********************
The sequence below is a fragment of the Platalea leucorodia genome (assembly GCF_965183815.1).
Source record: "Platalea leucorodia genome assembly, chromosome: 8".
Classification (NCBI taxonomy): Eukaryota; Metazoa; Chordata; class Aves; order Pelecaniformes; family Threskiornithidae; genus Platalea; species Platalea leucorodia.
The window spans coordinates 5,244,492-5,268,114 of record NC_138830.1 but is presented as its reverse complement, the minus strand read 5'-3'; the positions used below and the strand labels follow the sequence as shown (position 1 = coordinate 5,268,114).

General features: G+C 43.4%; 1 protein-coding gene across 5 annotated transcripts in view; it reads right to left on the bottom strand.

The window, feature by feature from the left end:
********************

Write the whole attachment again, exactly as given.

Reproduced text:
The sequence below is a fragment of the Platalea leucorodia genome (assembly GCF_965183815.1).
Source record: "Platalea leucorodia genome assembly, chromosome: 8".
Classification (NCBI taxonomy): Eukaryota; Metazoa; Chordata; class Aves; order Pelecaniformes; family Threskiornithidae; genus Platalea; species Platalea leucorodia.
The window spans coordinates 5,244,492-5,268,114 of record NC_138830.1 but is presented as its reverse complement, the minus strand read 5'-3'; the positions used below and the strand labels follow the sequence as shown (position 1 = coordinate 5,268,114).

General features: G+C 43.4%; 1 protein-coding gene across 5 annotated transcripts in view; it reads right to left on the bottom strand.

The window, feature by feature from the left end: